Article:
Mercury and Venus
Mercury and Venus just before Moonset as seen from Australia- Representational imageNasa

A rare celestial event, dubbed the "planet parade" will be visible in the night sky starting 7 Marchand will end with another rare event, a Blue Moon on 31 March. The cielestial show is visible to the naked eye and will not require any specialized telescopes and viewing instruments.

The planets that will be visible are Mercury, Venus, Mars, Jupiter, Saturn, and dwarf planet Pluto will also line up. This event, however, is best viewed from the northern hemisphere, reports say.

The best time to view this planet parade is just before day break. The moon will cross Saturn, Mars, and Jupiter  just before sunrise. Look toward the south/ south east  to see the celestial bodies on Thursday, Friday, and Saturday. Antares -- the brightest star in the night sky -- will also line up alongside.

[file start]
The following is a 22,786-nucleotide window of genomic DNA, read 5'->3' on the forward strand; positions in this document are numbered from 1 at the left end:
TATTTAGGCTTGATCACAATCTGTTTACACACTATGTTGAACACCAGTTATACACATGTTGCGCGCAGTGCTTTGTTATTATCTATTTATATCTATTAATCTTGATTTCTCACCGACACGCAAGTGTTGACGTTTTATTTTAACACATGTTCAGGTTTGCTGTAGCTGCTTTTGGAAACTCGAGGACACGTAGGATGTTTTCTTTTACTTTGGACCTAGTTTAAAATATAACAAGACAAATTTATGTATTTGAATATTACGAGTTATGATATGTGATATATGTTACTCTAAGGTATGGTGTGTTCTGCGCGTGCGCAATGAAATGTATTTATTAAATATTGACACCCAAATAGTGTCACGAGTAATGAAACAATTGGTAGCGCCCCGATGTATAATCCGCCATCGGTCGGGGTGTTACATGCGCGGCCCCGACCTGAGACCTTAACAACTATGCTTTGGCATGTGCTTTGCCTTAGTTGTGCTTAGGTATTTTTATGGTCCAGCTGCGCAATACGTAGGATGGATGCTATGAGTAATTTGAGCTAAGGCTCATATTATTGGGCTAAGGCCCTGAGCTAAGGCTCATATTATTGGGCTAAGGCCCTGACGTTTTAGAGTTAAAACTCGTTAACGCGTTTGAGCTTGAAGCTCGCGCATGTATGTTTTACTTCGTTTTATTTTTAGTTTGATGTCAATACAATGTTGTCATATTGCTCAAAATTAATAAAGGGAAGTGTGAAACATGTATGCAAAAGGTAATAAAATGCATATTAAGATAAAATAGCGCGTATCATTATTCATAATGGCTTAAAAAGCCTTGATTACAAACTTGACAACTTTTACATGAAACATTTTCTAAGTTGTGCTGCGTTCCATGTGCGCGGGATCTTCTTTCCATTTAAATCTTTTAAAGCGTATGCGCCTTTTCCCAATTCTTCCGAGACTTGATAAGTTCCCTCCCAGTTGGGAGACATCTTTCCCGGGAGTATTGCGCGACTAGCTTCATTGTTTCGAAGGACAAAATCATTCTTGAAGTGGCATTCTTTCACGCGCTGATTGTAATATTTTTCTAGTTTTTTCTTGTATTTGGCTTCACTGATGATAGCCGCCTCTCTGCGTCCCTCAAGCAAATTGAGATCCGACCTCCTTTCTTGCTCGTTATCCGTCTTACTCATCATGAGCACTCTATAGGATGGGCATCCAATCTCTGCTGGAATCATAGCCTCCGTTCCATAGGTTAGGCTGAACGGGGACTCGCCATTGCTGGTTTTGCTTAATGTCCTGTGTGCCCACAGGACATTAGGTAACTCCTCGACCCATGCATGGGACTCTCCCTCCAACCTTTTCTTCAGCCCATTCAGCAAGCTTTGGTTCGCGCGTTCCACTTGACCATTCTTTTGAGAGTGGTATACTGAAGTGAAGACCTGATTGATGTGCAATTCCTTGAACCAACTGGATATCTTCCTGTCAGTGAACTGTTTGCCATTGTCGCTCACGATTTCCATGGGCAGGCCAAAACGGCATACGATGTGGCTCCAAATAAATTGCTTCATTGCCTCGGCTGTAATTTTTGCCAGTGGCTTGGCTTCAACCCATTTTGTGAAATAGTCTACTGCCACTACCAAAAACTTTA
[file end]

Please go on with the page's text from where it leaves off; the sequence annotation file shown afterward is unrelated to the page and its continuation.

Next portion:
The rest of the parade, namely Venus and Mercury, will be visible just after sunset in the evening. Those looking for Mercury can see it best on 15 March. Just as the sun sets, look toward the west. Earth Sky reports that the planets will be visible all through March. Of the two, Venus will be the first to catch the eye as it will appear 12 times brighter, and the one right next to it is Mercury. If Mercury is not readily visible, a simple pair of binoculars will help spot it, says the report.

As long as there is not too much cloud cover, seeing this line-up should not be too difficult, notes the report

The last day of March will also have a rare Blue Moon: the second full moon within a calendar month.

March is packed with a lot of interesting sighting opportunities for stargazers --  two major asteroids have passed us last week, and the Worm Moon last week.

The exact locations of each planet can be tracked online using the Earth Sky tracker.